• When faced with a daunting task, use your name or, “you” in self-talk rather than, “I”. For example: “You can do this William. You can write a great article for Psychology Today that will be read by millions”.
  • When looking at mistakes or errors, use the third person pronoun or your name to address yourself, whether internally or externally.
  • Use your self-talk to redefine who you are. When people make a healthier choice part of who they are, they are more successful in the behavioral change. (Eyal, N; 2015)
  • Set goals out loud. When you need to get something from another room, say it aloud.
  • Don’t be afraid to talk yourself through a project or task. It enhances focus and concentration, and those who do function more efficiently.
  • Every once in a while stop, and become acutely aware of your thinking.  Evaluate its merit. Often you will find it ridiculous and can take a breath, clear your mind out, and dwell in the present moment.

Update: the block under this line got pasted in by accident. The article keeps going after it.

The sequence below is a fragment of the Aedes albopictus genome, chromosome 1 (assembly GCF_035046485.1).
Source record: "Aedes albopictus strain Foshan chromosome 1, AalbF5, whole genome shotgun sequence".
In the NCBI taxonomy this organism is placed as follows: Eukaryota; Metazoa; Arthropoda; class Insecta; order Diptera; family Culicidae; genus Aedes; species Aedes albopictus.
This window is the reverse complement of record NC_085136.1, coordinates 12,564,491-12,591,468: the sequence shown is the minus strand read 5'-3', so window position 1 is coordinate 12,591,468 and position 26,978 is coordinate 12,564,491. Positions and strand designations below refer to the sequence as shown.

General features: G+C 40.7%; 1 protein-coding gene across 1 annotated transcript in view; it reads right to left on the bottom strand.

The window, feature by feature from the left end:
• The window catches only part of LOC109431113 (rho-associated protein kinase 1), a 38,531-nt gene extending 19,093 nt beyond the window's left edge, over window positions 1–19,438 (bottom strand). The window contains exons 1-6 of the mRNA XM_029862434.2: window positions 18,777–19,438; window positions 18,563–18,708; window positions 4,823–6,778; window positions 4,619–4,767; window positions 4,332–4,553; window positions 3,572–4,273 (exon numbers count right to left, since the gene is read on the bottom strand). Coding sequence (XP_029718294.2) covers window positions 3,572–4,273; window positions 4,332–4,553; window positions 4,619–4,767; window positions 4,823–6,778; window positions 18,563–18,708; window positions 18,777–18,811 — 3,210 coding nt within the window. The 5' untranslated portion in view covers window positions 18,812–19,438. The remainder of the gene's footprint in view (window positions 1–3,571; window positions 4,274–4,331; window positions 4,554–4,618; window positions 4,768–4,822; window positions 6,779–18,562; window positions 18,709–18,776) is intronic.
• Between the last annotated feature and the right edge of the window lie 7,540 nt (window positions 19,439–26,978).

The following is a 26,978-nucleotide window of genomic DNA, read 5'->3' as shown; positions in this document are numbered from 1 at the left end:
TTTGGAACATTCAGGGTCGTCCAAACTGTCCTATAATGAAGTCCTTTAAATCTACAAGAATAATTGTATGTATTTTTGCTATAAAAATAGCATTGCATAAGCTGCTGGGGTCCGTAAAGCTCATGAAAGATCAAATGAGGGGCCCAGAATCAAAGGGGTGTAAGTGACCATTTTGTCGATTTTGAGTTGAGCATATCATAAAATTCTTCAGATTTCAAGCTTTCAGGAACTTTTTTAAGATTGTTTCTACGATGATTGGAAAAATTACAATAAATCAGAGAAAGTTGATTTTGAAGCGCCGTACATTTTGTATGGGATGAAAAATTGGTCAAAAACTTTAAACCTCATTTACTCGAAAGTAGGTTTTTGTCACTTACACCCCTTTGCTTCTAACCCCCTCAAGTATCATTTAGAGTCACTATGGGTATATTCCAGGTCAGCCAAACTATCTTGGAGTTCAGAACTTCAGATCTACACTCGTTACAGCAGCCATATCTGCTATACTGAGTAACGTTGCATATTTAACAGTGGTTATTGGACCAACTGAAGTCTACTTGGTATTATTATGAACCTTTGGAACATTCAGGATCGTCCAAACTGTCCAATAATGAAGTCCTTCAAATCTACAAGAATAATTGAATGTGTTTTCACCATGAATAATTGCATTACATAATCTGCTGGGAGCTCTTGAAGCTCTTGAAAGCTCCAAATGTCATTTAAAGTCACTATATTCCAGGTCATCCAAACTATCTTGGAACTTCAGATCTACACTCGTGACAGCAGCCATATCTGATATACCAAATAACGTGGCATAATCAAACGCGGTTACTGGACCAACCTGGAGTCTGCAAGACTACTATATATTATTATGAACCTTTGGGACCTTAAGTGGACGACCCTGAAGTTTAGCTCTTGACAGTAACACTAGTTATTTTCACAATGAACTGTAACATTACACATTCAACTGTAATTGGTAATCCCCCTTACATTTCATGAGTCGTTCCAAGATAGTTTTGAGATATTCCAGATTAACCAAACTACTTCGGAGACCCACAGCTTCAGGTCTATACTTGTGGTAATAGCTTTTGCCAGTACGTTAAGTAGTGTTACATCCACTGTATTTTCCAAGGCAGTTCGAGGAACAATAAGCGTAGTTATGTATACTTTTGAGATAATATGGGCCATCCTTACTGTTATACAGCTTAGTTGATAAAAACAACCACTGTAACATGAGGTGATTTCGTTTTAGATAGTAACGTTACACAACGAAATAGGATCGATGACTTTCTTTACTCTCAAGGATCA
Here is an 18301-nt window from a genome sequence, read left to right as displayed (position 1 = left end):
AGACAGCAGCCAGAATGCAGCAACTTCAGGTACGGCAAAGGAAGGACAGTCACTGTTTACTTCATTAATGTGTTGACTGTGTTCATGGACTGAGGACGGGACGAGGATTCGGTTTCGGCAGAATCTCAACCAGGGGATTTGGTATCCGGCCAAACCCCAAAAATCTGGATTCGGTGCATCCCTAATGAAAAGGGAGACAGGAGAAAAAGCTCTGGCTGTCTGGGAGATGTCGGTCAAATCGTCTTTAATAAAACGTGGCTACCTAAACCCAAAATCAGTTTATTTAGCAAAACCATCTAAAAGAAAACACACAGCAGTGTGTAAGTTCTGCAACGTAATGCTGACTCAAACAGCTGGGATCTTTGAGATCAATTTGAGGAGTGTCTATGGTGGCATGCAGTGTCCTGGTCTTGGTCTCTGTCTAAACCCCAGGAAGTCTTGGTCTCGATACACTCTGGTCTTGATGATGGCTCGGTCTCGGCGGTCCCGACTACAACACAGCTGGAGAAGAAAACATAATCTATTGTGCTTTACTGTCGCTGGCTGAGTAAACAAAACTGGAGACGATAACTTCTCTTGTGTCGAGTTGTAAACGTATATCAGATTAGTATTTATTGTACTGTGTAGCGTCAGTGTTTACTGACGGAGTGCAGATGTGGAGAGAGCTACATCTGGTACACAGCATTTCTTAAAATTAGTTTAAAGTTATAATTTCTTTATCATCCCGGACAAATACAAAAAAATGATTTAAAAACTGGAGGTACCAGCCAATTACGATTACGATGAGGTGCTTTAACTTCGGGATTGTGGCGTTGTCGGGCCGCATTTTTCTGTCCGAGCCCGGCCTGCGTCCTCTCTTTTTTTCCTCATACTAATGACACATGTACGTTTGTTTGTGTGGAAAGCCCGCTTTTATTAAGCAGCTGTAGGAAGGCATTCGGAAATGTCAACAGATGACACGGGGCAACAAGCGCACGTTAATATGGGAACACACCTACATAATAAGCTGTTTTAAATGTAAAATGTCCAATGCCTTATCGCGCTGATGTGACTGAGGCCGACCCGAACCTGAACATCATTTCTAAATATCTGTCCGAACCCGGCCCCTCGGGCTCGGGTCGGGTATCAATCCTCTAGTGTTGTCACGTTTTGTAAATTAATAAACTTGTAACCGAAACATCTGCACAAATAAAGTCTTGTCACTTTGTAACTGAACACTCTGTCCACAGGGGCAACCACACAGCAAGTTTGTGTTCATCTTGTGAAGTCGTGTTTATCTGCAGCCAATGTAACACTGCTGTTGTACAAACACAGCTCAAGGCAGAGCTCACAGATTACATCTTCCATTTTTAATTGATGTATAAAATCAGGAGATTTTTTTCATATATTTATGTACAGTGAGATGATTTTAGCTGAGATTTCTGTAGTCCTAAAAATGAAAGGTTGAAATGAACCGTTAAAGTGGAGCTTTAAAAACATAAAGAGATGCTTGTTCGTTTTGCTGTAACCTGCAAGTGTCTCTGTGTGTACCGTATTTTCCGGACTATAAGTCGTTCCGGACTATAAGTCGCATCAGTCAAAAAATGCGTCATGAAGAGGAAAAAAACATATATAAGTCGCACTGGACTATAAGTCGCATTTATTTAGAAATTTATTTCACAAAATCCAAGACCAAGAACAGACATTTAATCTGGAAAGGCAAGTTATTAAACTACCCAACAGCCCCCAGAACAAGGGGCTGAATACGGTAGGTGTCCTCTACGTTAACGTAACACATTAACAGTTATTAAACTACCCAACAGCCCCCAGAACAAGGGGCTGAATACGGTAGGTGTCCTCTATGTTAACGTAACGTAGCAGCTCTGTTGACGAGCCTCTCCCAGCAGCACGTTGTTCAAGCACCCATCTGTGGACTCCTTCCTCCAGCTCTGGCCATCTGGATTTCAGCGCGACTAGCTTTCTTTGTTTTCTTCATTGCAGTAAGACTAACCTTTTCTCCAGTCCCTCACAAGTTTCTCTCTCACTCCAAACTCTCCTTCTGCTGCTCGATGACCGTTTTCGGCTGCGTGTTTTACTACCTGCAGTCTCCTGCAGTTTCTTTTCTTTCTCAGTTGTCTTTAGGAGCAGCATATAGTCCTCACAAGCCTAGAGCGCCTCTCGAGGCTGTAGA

• When enjoying a moment, stop and let it resonate with you. Talk to yourself about how great the moment was.

These techniques may seem strange, and some have been made fun of in sitcoms. (“Seinfeld”, among others come to mind). But studies indicate they work, improve self-image, make one more focused and efficient, and they can lead to a greater sense of peace.

Copyright William Berry, 2015


Dapadin, L; 2012; Talking to yourself; a sign of sanity; Psyc Central; retrieved on September 15th from:

Eyal, N; 2015; None for me, thanks; Psychology Today; October, 2015; p.22.

Newcome, T; 2012; Talking to yourself may actually be a good idea; Time Magazine; retrieved on September 15th from:

Starecheski, L; 2014; Why saying is believing — The Science Of Self-Talk; NPR Shots; retrieved from:

Weissman, E; 2015; The power is yours; Psychology Today; October, 2015; p.18.

Winch, G; 2014; Why you should start talking to yourself; Psychology Today Blog, The squeaky wheel; retrieved on September 15th from: